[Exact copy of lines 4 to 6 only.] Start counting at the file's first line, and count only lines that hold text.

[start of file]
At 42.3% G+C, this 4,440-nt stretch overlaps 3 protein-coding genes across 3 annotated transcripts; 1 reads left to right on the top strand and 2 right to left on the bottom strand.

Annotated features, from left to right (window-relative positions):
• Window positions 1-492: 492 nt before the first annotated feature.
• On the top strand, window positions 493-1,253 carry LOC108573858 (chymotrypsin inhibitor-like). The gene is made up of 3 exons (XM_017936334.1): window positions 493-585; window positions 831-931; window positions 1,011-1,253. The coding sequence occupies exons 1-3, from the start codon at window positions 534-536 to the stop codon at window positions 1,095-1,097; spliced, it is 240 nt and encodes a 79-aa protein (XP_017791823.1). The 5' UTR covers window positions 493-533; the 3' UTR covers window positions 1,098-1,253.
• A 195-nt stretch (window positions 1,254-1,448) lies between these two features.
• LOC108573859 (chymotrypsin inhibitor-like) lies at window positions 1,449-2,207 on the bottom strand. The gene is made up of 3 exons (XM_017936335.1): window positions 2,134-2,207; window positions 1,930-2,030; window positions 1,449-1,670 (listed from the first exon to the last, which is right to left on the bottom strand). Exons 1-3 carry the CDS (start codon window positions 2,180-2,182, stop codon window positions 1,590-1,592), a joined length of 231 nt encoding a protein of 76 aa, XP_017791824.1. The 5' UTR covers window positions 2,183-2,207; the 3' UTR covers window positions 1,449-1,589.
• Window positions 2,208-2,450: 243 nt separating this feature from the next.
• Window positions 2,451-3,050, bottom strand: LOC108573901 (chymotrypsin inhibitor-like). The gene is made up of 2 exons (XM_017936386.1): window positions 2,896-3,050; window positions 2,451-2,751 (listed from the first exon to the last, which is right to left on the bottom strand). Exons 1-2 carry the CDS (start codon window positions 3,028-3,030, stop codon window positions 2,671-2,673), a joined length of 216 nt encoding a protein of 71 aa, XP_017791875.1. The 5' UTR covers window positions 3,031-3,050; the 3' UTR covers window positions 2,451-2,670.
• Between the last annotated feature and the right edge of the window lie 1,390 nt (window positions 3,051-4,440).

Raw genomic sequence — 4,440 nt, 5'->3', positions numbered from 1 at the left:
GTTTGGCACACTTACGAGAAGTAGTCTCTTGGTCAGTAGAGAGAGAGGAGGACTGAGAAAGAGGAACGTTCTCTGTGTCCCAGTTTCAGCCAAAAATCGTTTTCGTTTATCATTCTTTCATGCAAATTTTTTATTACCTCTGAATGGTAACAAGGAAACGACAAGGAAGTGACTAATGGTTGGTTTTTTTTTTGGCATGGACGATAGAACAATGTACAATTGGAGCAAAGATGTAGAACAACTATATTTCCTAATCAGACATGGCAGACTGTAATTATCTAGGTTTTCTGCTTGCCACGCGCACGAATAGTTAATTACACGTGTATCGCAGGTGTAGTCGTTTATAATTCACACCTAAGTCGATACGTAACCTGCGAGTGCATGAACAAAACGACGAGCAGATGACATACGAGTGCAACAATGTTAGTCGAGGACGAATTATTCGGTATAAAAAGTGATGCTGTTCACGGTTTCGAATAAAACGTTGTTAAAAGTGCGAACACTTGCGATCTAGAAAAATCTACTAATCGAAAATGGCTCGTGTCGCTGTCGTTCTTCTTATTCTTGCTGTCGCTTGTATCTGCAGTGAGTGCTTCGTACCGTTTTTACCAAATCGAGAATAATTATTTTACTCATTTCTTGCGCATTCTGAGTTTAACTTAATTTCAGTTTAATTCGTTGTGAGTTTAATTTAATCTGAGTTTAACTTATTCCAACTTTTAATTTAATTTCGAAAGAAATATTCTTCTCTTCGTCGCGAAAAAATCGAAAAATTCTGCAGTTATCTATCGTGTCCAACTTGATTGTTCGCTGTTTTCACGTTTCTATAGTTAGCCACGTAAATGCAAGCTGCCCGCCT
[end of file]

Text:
• On the top strand, window positions 493-1,253 carry LOC108573858 (chymotrypsin inhibitor-like). The gene is made up of 3 exons (XM_017936334.1): window positions 493-585; window positions 831-931; window positions 1,011-1,253. The coding sequence occupies exons 1-3, from the start codon at window positions 534-536 to the stop codon at window positions 1,095-1,097; spliced, it is 240 nt and encodes a 79-aa protein (XP_017791823.1). The 5' UTR covers window positions 493-533; the 3' UTR covers window positions 1,098-1,253.
• A 195-nt stretch (window positions 1,254-1,448) lies between these two features.
• LOC108573859 (chymotrypsin inhibitor-like) lies at window positions 1,449-2,207 on the bottom strand. The gene is made up of 3 exons (XM_017936335.1): window positions 2,134-2,207; window positions 1,930-2,030; window positions 1,449-1,670 (listed from the first exon to the last, which is right to left on the bottom strand). Exons 1-3 carry the CDS (start codon window positions 2,180-2,182, stop codon window positions 1,590-1,592), a joined length of 231 nt encoding a protein of 76 aa, XP_017791824.1. The 5' UTR covers window positions 2,183-2,207; the 3' UTR covers window positions 1,449-1,589.